Looking for a new way to spread the word about your summer reading program? Making school visits can give you the perfect opportunity to recruit students to participate in your program.
During Library Card Sign-up Month and beyond, celebrate the invaluable services that libraries offer their communities by adding a few “nontraditional” resources to your collection, from audiovisual equipment to crafting tools, cooking utensils and science kits.
Looking for more effective ways to use your website and email to promote your summer reading program? Check out these handy tips for making the most of these digital marketing tools.
Summer reading programs are not one size fits all, but when planning them, there are a few key things to keep in mind. As you plan for next summer, here are a few tips to help you create your own planning checklist for your library.
Dr. Michael Merzenich is a pioneer in the field of brain plasticity, the study of the brain’s ability to change at any age. Over the last five decades, he’s witnessed the brain’s incredible power to grow over a lifetime, and now he’s using what he’s learned to help people of all ages live happier, healthier lives. Learn how your library can use Dr. Merzenich’s findings to make an impact on community health.
Summer reading program planning is a year-round affair. To help you stay on track and make your next program even more successful, we’ve developed this handy planning checklist.
ADA compliance extends beyond just physical spaces into the digital realm. Is your library prepared to serve patrons with visual impairments and provide adaptations to allow them to access your online resources? Learn why it matters and how you can address these needs with an ADA-compliant mobile app.
There are many reasons why members of your community may not be able to visit the library. But just because they can’t make it to a physical branch doesn’t mean they aren’t interested in the services you provide. Learn three ways technology can make it easier for remote patrons to engage with your library.
The adult age group is historically hard to engage in summer reading programs. In this post, we highlight creative ways to increase adult awareness of and participation in your program and set your library (and your patrons) up for success.
You’re already aware of your community’s need for health literacy programming, but did you know that you don’t have to go about offering this service alone? We have suggestions for five local partners who will help you get the most out of your library’s community health initiatives.
If you already host a summer reading program, you are likely used to putting a lot of time and effort into planning each year. Why not get more value out of those already invested resources? We have three tips to help you extend your literacy and community engagement efforts throughout the year.
When you’re working on launching a mobile app for your library, you’re going to want to consider a whole slew of stakeholders from the very beginning through the go-live date. In this post, we offer some suggestions on how you can engage three important groups of stakeholders from the beginning to gather their input, gain their support and ensure your mobile app launch is a success.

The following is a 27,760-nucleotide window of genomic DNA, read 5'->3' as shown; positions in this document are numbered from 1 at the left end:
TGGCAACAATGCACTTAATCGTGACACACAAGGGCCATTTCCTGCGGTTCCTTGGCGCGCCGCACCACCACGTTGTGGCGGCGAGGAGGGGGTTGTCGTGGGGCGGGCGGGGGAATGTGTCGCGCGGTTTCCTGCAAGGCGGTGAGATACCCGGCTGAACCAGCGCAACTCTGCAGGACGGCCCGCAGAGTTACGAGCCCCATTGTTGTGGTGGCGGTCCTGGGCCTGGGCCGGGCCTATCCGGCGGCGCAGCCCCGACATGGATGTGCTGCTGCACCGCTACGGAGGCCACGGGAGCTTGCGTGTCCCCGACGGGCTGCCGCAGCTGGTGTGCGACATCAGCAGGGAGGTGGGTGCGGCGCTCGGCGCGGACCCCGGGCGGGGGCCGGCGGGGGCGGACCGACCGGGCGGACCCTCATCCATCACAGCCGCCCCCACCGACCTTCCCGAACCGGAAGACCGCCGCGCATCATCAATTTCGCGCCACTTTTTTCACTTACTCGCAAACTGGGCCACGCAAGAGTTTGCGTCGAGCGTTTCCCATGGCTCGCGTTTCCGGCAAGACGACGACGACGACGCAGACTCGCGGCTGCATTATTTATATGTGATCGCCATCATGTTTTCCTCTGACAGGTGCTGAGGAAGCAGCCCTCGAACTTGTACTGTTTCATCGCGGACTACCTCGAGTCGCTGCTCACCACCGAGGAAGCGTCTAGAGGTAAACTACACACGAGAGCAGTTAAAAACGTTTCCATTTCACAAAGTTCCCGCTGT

Brain training works! Brain training doesn’t work! Why the back and forth? Learn from Dr. Henry Mahncke of Posit Science how to take a step back to see the full evidence for brain training and which specific types of training are shown to be effective.
You may have heard of libraries using Wandoo Reader to manage their reading programs, but did you know that the software can actually be used for so much more? From book clubs to staff training programs, we’ve got three creative ideas that will help you meet your community and staff engagement goals in no time.
Odds are that many of your patrons rely on their smartphones for access to your library. Is the mobile experience you’re offering meeting their expectations or does it leave something to be desired? In this post, we compare mobile-optimized websites and mobile apps to help you plan a mobile strategy that works.
The OCLC’s latest research shows that a majority of US voters value public libraries, yet they aren’t supporting them where it counts — in the voting booth. In this post, we present key action items for libraries to garner funding, based on the “From Awareness to Funding: Voter Perceptions and Support of Public Libraries in 2018” report.
What if there was a way to help patrons find what they need on the Web while minimizing the effort that goes into creating metadata? There is, and it’s called Linked Data! Learn more about the promise of Linked Data — and why MARC records need to make room for it — here.
You’re likely focused on engaging your patrons, but what about empowering them as well? Since patrons know better than anyone else (including library staff!) what they want, we have three suggestions for ways to provide your patrons with the means, knowledge and skills to take advantage of the wealth of resources your library has to offer them.